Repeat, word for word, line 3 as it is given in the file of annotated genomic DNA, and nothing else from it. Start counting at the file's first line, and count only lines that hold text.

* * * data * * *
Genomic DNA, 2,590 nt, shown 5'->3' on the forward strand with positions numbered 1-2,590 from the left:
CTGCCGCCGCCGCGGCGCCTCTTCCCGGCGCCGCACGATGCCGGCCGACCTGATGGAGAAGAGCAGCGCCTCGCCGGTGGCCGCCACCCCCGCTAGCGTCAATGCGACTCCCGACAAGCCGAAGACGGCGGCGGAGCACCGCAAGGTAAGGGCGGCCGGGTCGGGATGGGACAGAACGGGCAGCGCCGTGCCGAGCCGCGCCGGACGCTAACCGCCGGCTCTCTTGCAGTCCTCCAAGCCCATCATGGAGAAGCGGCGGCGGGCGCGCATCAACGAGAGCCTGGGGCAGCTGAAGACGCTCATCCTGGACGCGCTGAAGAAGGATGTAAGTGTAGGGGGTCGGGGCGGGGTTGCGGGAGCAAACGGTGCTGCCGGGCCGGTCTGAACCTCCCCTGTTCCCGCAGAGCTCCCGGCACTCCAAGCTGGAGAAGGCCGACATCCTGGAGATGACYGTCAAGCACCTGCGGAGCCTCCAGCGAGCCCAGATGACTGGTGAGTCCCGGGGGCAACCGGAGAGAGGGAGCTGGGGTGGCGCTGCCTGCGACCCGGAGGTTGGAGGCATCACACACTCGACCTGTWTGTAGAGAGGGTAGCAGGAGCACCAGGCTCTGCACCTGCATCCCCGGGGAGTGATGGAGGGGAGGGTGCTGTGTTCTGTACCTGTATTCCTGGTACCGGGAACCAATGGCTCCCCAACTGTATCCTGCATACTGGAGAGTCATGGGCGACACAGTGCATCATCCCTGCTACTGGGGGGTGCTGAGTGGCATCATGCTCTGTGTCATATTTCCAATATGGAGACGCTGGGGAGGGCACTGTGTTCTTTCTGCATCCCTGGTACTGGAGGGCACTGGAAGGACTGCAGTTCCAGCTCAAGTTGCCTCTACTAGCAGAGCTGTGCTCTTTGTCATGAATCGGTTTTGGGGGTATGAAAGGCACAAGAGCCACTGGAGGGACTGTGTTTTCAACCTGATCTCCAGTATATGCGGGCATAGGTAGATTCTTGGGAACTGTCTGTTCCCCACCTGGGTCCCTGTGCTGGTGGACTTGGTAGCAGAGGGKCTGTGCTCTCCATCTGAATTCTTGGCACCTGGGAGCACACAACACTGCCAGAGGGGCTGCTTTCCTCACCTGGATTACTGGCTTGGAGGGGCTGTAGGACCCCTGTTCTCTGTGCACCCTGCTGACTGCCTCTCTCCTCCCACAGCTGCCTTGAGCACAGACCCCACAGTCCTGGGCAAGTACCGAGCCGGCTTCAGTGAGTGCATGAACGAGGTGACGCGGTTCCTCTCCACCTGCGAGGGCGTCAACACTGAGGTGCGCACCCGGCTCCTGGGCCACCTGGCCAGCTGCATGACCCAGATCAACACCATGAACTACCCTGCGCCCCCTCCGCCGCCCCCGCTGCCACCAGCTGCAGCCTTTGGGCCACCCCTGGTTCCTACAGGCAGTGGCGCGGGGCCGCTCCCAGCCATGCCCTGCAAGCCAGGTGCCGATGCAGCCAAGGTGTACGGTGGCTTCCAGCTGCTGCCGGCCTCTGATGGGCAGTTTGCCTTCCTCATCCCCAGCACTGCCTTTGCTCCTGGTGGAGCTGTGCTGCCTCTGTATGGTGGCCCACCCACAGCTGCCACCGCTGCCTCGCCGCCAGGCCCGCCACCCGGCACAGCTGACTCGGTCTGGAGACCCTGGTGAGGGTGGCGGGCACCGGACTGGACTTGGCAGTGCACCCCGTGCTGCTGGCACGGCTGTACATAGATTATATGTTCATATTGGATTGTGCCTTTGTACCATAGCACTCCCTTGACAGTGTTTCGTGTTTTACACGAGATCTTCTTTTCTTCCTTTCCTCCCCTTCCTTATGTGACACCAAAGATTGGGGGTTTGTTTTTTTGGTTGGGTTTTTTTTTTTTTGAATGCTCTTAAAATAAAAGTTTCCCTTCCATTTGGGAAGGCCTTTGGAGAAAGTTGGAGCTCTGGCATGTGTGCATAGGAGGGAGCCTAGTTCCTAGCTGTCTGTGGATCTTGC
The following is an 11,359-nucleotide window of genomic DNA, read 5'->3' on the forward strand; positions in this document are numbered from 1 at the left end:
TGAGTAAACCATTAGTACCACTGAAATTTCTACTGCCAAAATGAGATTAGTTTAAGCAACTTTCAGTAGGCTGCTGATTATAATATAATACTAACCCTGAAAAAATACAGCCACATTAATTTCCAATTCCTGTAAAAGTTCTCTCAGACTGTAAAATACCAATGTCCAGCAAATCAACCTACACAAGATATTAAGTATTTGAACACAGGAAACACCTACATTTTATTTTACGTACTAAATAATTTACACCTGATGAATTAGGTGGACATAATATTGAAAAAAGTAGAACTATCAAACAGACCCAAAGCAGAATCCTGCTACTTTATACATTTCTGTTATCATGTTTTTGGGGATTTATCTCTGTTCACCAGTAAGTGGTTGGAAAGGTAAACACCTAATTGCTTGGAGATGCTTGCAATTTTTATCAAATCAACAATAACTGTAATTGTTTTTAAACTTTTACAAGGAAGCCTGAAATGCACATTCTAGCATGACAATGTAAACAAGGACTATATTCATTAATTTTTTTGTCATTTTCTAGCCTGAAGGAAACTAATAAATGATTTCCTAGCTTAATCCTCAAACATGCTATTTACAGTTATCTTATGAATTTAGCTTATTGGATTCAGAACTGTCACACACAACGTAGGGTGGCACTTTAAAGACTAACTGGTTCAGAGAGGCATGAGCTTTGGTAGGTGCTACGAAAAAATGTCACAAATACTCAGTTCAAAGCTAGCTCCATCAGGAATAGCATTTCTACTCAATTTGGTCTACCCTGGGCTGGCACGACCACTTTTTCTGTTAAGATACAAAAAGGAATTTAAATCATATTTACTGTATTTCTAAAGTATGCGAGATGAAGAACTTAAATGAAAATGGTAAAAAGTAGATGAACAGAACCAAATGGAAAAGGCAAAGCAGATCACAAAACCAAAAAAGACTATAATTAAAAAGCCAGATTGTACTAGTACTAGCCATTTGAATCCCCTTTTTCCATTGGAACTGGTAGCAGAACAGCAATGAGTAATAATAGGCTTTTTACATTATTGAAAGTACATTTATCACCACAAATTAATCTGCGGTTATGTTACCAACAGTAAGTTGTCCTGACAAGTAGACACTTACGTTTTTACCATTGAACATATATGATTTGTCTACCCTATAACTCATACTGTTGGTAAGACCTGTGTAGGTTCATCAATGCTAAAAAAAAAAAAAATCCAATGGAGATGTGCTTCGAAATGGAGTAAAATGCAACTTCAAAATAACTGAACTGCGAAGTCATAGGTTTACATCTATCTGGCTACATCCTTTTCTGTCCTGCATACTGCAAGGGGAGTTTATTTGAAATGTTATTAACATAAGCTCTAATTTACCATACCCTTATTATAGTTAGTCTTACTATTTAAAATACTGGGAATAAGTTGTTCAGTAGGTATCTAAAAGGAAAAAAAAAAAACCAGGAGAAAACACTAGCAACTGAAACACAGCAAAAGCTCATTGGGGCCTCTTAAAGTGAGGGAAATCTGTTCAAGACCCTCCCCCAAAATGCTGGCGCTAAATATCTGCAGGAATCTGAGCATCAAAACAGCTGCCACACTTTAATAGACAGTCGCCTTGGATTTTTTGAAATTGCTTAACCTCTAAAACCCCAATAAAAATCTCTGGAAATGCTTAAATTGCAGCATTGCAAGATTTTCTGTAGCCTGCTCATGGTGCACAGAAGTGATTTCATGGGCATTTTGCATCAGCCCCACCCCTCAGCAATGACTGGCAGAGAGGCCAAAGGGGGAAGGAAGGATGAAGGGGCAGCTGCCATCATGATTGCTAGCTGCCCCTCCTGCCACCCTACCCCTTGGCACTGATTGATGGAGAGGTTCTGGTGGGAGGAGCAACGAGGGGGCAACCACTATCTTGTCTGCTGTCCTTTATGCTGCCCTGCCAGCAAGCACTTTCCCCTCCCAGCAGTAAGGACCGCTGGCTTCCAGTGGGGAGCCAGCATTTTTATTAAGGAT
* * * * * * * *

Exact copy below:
The following is an 11,359-nucleotide window of genomic DNA, read 5'->3' on the forward strand; positions in this document are numbered from 1 at the left end: